5. Properties with service and medical components. For purposes of § 1003.2(f), a property used for both long-term housing and to provide related services, such as assisted living for senior citizens or supportive housing for persons with disabilities, is a dwelling and does not have a non-residential purpose merely because the property is used for both housing and to provide services. However, transitory residences that are used to provide such services are not dwellings. See comment 2(f)-3. Properties that are used to provide medical care, such as skilled nursing, rehabilitation, or long-term medical care, also are not dwellings. See comment 2(f)-3. If a property that is used for both long-term housing and to provide related services also is used to provide medical care, the property is a dwelling if its primary use is residential. An institution may use any reasonable standard to determine the property's primary use, such as by square footage, income generated, or number of beds or units allocated for each use. An institution may select the standard to apply on a case-by-case basis.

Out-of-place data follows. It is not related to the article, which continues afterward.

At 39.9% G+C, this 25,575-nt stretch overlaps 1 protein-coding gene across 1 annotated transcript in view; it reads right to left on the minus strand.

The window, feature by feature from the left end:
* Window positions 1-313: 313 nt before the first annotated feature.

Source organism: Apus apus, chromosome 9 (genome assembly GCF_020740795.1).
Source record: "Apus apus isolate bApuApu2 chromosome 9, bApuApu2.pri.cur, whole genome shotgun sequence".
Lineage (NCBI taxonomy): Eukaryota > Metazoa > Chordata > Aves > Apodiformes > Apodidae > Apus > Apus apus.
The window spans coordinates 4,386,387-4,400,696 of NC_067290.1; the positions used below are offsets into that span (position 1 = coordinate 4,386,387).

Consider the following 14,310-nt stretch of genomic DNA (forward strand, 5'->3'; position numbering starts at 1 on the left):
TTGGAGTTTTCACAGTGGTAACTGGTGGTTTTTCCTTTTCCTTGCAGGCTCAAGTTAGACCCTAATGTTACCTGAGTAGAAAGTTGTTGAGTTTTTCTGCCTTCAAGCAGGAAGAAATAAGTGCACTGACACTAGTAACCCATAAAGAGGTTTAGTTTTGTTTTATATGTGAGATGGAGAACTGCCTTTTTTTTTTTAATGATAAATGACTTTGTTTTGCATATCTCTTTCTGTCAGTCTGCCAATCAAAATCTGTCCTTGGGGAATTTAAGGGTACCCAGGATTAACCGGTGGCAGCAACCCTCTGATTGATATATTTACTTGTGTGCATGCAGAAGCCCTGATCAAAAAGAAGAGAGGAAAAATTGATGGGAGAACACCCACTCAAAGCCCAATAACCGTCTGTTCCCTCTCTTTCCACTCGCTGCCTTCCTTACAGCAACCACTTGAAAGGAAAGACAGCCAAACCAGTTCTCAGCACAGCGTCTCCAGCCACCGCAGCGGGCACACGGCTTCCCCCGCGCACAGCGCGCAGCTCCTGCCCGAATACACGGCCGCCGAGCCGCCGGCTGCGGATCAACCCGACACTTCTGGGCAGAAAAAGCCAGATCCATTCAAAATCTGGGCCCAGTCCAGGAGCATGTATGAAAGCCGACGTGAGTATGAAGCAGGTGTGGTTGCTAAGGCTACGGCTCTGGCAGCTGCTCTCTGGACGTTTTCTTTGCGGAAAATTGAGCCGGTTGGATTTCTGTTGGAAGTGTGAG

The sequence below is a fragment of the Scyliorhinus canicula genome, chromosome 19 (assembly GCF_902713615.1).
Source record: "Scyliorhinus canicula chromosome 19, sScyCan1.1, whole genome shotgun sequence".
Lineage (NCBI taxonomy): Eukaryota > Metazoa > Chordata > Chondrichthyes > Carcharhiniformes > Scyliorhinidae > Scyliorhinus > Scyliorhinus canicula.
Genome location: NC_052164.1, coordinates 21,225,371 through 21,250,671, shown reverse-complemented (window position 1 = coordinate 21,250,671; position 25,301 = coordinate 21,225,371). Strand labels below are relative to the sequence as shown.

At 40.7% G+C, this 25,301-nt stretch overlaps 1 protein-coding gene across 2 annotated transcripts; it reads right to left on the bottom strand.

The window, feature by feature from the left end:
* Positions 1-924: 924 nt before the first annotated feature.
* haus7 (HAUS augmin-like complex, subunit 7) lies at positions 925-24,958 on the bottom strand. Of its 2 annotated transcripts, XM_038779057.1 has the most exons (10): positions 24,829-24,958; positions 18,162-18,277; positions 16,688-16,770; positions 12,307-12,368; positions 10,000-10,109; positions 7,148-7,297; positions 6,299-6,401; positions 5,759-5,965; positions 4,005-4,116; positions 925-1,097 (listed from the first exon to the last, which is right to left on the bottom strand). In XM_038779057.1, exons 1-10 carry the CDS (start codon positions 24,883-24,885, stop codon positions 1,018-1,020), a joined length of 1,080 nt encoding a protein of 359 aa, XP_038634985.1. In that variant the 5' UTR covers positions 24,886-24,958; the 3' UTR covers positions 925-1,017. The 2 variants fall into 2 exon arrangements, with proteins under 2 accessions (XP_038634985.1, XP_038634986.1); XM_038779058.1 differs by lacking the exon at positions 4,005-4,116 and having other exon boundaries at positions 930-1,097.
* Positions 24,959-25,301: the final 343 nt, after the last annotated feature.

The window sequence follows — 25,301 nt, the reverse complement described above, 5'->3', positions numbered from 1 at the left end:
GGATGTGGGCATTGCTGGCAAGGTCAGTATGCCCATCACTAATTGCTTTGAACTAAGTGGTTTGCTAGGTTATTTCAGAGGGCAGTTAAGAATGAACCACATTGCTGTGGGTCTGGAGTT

Last edited by raitchjay; 10/26/20 09:17 PM.
I guess it's all in how you interpret the above, and what your determination of the primary use of the property is. Based on my general knowledge of such facilities, i think i'd want to lean toward a primarily medical/rehabilitation use and not report, but it's open to interpretation.
I'm fixin' to fix that.